In the year 2012, China Gross domestic product was $12.38 trillion, up from $11.48 trillion the previous year. The economic growth rate was 7.8% down from 9.2%. GDP contribution of agriculture, industry and services was 9.7%, 46.6% and 43.7% respectively.
The labour force of 795.4 million people direction into these sectors was as follows: agriculture 36.7%, industry 28.7% and services 34.6%. Unemployment rate was 6.4% (2012) while the population below the poverty line was 13.4%. GDP – per capita (PPP) was $9,100, up from $8,500 (2011) and $7,800 (2010).
China’s current account balance of $170.8 billion brought about by $2.021 trillion exports and $1.78 trillion imports. Her greatest trade partners are inclusive of Japan, the United States, the European Union, Hong Kong Special, South Korea, Taiwan, Australia, Russia and Canada.
Foreign exchange reserves and gold were worth $3.549 trillion. Incoming foreign direct investment stood at $909.8 billion up from $711.8 billion. The outgoing foreign direct investment was at $465 billion up from $364 billion.
Trade Surplus Changes In China External Trade
First, decrease in terms of trade for China. At the beginning of Deng’s reforms, China exports were mainly in agriculture and textiles; gradually, however, dominance of machinery and capital goods exports grew. Production of machinery and capital goods require commodities and minerals, whose prices are skyrocketing due to the high demand by China along other emerging countries.
While this occurs, the increase in global manufacturing competition and efficiency leads to a price reductions. Therefore, China’s import bill as a proportion to its export bill is increasing thus reducing its trade surplus and terms of trade.
Secondly, an increase in minerals, raw materials and commodity imports bill. The trade surplus has been decreasing considerably due to increasing import bill of minerals and commodities. The increasing of imports since 2007 is a result of the stimulus package, which led to an increase in investment spending.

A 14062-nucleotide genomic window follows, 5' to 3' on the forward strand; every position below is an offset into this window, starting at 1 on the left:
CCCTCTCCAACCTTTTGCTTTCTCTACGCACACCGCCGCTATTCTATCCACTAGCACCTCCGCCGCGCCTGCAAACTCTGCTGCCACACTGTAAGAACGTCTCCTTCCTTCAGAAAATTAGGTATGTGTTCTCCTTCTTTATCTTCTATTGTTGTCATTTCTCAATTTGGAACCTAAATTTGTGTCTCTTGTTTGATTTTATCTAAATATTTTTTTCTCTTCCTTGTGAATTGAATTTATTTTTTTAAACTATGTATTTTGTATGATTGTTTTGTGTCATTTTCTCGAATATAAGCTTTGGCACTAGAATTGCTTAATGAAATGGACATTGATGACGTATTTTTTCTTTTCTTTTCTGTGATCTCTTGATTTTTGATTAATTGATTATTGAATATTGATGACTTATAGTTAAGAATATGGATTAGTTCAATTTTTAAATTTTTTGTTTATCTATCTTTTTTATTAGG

This is due to the stimulus’ incentives for infrastructure, relocation of manufacturing to poor provinces, and move to growth industries. Over the long-term, these efforts will accrue export benefits.
Thirdly, China has moderate Expectations of future Exports Growth. China exports have grown considerably over the last three decades to register 11% of the world total exports as at 2012.
However, efforts to grow the global market share higher will face hurdles, and will be more moderate as China embraces anti-dumping laws among other fair trade practices. Even, with a moderate growth rate, high-end manufacturing provides room for growth for the Chinese Economy.
Trade Surplus Changes In China’s Domestic Economy
First, a good demand gradually increased in the domestic consumer. Domestic demand principal component is the capital goods for investment. The growth of consumer goods percentage of total domestic import demand is low bit is rising. This is due to an increase in the middle class, resulting from three decades of growth.